Additionally, if anyone sends funds to a selfdestructed contract (i.e. terminated contract) they will not be rerouted and will be lost.

Selfdestruct Function Example

The goal of this program is to allow minting of NFTs until a certain amount of ETH in the contract is reached. Once reached, the program sends all the Ether to the last minter’s wallet as a bonus. Each person can mint multiple NFTs with 1 Ether but only one at a time. This contract is not meant to be used in production, it is for example purposes only.

// SPDX-License-Identifier : MIT     pragma solidity ^0.8.17; contract Mint{   address public minter;   uint public target = 30 Ether;      function depositMintingEther() public payable  {   require(msg.value == 1 Ether, "You can only mint one NFT at a time");       uint bal = address(this).balance;              require(bal <= target, "We have run out of NFTs");              if(bal == target){       lastMinter = msg.sender;       }   }              function receiveFunds() public {   require(msg.sender == lastMinter);                  (bool success, ) = msg.sender.call{value : address(this).balance}("");             require(success, "Cannot send funds");       }   }            contract Attack{            Mint badMinter;    constructor(Mint _badMinter) {    badMinter = Mint(_badMinter);    }               function spoiler () public payable{    address payable mintAddress = payable(address(badMinter))        selfdestruct(mintAddress));    } }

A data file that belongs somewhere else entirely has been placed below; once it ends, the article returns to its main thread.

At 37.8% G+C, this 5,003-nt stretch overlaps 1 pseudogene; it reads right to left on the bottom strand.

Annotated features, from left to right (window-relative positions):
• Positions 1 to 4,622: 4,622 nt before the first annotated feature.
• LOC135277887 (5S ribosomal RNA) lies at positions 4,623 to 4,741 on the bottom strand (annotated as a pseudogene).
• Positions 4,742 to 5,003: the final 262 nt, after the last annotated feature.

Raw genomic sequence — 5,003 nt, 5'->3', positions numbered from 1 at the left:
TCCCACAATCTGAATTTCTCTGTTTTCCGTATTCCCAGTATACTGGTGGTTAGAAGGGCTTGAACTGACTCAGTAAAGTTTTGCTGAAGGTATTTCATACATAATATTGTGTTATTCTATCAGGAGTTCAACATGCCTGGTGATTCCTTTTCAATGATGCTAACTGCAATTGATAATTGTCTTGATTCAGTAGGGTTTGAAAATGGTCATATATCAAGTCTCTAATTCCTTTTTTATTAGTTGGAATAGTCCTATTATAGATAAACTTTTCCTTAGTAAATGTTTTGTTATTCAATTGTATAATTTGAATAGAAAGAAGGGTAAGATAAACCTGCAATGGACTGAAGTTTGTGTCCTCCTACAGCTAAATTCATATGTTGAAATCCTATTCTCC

The main issue with the mint contract is that it uses “this.balance” to verify if the contract has the sufficient funds or not to trigger the end clause. So, the attacker can easily send an amount to push the contract over the specified limit and then use the selfdestruct keyword to redirect the funds to their declared constructor. 

Therefore, while using selfdestruct, developers have to be careful about the variables you use to satisfy specific conditions. Avoid using any reference to contract addresses or the funds in the contract, as they can be artificially manipulated.